“For the first time in history, one in five victims of child sexual abuse victims in the U.S. have a chance to file civil lawsuits to seek justice and publicly expose those who committed or concealed the crimes against them. ‘Never before have so many suffering survivors had an opportunity to protect others by naming child molesters and uncovering cover ups of these horrors in court,’ said survivor and advocate Joelle Casteix of Orange County, Calif. For decades, what advocates call ‘archaic, arbitrary and predator-friendly’ statutes of limitations have prevented such litigation, because victims have been required to step forward usually in their 20s—far sooner than most are capable of, according to most research.” By David Clohessy, MsMagazine.com
More Clergy Abuse Is Finally Being Prosecuted, No Thanks To The Church, A Lawyer Says
“At the height of his career, former Cardinal Theodore McCarrick was one of the most influential leaders of the Catholic Church in the U.S., heading the Archdiocese of Washington, D.C. Last week, he became the first U.S. Cardinal to be criminally charged with a sexual crime against a minor, making the 91-year-old the highest-ranking Catholic Church official in the country to face criminal charges for clergy sexual abuse … Mitchell Garabedian spoke to All Things Considered's Mary Louise Kelly about whether he's seen progress in the way the U.S. justice system has prosecuted these cases, if there's difficulty in building a defense against allegations that may be decades old and if the Church itself has begun to take meaningful action to end systemic abuse.” By Mary Louise Kelly, National Public Radio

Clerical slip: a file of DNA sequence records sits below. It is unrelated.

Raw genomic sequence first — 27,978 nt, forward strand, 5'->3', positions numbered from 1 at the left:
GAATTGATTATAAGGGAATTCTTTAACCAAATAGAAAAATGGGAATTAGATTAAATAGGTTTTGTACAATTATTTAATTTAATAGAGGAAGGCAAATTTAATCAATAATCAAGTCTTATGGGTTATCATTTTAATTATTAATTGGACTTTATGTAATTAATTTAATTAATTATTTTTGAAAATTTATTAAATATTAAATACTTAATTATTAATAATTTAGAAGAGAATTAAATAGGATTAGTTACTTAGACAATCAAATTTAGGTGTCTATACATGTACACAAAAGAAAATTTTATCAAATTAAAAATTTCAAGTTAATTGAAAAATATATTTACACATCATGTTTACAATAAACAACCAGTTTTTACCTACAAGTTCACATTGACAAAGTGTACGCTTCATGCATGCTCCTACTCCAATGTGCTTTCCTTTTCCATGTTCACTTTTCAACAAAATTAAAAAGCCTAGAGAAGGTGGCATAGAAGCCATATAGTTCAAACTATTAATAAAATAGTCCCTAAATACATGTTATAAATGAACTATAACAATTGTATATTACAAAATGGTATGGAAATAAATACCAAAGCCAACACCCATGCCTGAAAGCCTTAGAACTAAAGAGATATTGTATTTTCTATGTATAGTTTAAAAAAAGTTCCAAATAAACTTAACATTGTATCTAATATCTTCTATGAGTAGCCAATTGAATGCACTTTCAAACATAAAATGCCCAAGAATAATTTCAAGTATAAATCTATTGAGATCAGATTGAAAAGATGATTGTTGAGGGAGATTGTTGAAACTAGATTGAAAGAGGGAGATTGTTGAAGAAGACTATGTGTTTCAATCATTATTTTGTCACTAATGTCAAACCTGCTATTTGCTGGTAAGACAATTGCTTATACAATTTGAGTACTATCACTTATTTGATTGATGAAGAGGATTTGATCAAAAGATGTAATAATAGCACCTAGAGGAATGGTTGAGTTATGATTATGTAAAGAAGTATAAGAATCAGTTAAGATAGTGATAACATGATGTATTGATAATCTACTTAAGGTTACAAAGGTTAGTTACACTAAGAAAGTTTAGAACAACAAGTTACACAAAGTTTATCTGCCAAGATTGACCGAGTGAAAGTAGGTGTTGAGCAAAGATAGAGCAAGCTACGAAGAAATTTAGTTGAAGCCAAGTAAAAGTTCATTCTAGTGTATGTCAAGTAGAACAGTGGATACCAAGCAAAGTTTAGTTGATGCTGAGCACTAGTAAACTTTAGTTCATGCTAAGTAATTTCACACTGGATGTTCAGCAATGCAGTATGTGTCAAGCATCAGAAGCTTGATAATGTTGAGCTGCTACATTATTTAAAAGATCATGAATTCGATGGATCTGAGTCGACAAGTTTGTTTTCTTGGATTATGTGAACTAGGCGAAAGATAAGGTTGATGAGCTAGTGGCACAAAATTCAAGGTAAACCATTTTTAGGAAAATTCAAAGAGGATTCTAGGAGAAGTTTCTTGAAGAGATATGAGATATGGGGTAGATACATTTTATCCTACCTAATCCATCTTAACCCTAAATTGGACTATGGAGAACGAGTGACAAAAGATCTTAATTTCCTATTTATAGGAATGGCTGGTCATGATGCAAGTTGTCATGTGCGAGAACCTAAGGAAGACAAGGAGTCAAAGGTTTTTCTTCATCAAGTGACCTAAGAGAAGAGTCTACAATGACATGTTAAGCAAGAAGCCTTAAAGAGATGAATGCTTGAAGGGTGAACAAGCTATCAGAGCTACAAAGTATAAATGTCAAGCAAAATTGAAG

Report shows that Catholic Church Spent Millions Meant For Residential School Survivors
“The Roman Catholic Church has spent millions of dollars intended to compensate residential school survivors on lawyers, administration and private fundraising, according to documents obtained by CBC News. The other churches involved in the landmark 2005 residential schools compensation agreement — Anglican, United and Presbyterian — paid the full amount of compensation owed without any issues.” By Jeremy Appel, Local Journalism Initiative Reporter, Alberta Native News
NY let childhood sex abuse victims sue; 9,000 went to court